Siberia permafrost yields well-preserved ice age woolly rhino

A well-preserved ice age woolly rhino with many of its internal organs still intact has been recovered from the permafrost in Russia’s extreme northern region.

Russian media reported Wednesday that the carcass was revealed by thawing permafrost in Yakutia in August. Scientists are waiting for ice roads in the Arctic region to become passable to deliver the animal to a laboratory for studies in January.

The carcass is among the best preserved specimens of the woolly rhino found to date. Most of the soft tissues are still intact, including part of the intestines, some thick hair and a lump of fat. Its horn was found next to it.

Scientists say these woolly rhino remains will be taken to a laboratory for radiocarbon investigation next year
Scientists say the Yakutia woolly rhino remains, pictured here, will be taken to a laboratory for radiocarbon investigation next year. Photograph: Valery Plotnikov/AP

In recent years, as the ice inside the permafrost increasingly melts, across vast areas of Siberia because of global warming, there have been significant discoveries of mammoths, woolly rhinos, and cave lion cubs. A foal – known as the Lena horse – alive 42,000 years ago was found in the permafrost in the Batagaika crater in Yakutia, Siberia.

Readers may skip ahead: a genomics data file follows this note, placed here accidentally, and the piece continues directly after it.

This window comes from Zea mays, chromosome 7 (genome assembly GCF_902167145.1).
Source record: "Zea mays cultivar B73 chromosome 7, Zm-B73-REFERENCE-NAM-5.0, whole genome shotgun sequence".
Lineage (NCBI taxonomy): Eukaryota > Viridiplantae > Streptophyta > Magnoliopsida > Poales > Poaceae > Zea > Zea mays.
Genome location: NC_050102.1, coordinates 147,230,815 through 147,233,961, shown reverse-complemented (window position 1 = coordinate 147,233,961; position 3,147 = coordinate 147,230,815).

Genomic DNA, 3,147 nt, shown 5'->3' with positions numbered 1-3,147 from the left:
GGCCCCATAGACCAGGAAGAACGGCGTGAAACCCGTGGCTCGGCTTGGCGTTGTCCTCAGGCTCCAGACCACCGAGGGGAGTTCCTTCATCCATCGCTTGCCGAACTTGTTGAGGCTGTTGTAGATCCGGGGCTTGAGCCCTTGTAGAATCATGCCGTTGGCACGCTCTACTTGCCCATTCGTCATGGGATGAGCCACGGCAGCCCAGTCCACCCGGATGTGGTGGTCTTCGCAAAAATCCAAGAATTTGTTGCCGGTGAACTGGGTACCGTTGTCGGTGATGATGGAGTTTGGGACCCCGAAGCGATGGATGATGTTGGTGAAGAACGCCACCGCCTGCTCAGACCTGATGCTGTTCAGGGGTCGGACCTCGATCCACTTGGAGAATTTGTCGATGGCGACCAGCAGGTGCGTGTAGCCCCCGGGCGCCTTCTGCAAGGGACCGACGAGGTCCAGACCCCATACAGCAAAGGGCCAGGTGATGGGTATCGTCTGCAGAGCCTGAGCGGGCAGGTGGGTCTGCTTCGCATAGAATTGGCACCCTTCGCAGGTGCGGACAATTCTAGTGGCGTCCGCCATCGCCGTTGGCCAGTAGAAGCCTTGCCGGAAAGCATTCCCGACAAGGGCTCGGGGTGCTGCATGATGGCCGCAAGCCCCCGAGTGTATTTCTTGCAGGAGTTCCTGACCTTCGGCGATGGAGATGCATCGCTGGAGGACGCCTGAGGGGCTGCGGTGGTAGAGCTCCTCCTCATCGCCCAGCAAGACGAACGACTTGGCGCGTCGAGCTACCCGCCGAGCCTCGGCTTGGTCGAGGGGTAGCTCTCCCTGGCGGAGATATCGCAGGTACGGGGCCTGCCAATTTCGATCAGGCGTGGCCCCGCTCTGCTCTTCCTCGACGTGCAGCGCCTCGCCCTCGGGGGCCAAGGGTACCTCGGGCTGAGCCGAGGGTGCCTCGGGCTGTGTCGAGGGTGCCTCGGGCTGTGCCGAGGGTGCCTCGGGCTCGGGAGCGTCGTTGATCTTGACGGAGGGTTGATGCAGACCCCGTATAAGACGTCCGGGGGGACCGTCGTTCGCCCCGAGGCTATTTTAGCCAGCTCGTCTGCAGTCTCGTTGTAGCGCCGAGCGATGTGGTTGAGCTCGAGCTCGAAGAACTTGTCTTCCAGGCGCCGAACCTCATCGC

Yakutia 24 TV quoted Valery Plotnikov, a paleontologist with the regional branch of the Russian Academy of Sciences, saying that the woolly rhino was probably three or four years old when it died. Plotnikov said the young rhino could have drowned.

Scientists dated the carcass from 20,000 years to 50,000 years ago. More precise dating will be possible once radiocarbon studies can be done at a laboratory.

The carcass was found on the bank of the Tirekhtyakh river, in the Abyisk district, close to the area where another young woolly rhino was recovered in 2014. Researchers dated that specimen, which they called Sasha, at 34,000 years old.


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